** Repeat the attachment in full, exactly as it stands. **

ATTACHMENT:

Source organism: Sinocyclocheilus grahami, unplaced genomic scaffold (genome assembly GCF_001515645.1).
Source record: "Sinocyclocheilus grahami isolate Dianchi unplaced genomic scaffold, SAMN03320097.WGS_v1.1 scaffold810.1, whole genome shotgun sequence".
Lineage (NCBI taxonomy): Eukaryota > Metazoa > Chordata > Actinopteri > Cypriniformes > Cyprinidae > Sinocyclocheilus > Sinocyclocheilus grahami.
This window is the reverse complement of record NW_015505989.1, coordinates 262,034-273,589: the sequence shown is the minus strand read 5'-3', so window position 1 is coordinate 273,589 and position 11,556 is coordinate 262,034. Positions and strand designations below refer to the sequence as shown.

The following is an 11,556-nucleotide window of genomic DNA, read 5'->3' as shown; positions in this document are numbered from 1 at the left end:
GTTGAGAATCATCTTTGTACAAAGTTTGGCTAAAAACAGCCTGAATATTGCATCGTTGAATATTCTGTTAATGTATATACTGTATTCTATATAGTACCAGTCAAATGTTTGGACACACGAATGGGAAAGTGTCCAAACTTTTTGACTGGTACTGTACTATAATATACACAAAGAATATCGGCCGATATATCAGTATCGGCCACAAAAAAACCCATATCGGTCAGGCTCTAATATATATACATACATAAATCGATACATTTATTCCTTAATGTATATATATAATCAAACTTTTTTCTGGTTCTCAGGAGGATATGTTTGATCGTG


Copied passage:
Source organism: Sinocyclocheilus grahami, unplaced genomic scaffold (genome assembly GCF_001515645.1).
Source record: "Sinocyclocheilus grahami isolate Dianchi unplaced genomic scaffold, SAMN03320097.WGS_v1.1 scaffold810.1, whole genome shotgun sequence".
Lineage (NCBI taxonomy): Eukaryota > Metazoa > Chordata > Actinopteri > Cypriniformes > Cyprinidae > Sinocyclocheilus > Sinocyclocheilus grahami.
This window is the reverse complement of record NW_015505989.1, coordinates 262,034-273,589: the sequence shown is the minus strand read 5'-3', so window position 1 is coordinate 273,589 and position 11,556 is coordinate 262,034. Positions and strand designations below refer to the sequence as shown.

The following is an 11,556-nucleotide window of genomic DNA, read 5'->3' as shown; positions in this document are numbered from 1 at the left end:
GTTGAGAATCATCTTTGTACAAAGTTTGGCTAAAAACAGCCTGAATATTGCATCGTTGAATATTCTGTTAATGTATATACTGTATTCTATATAGTACCAGTCAAATGTTTGGACACACGAATGGGAAAGTGTCCAAACTTTTTGACTGGTACTGTACTATAATATACACAAAGAATATCGGCCGATATATCAGTATCGGCCACAAAAAAACCCATATCGGTCAGGCTCTAATATATATACATACATAAATCGATACATTTATTCCTTAATGTATATATATAATCAAACTTTTTTCTGGTTCTCAGGAGGATATGTTTGATCGTG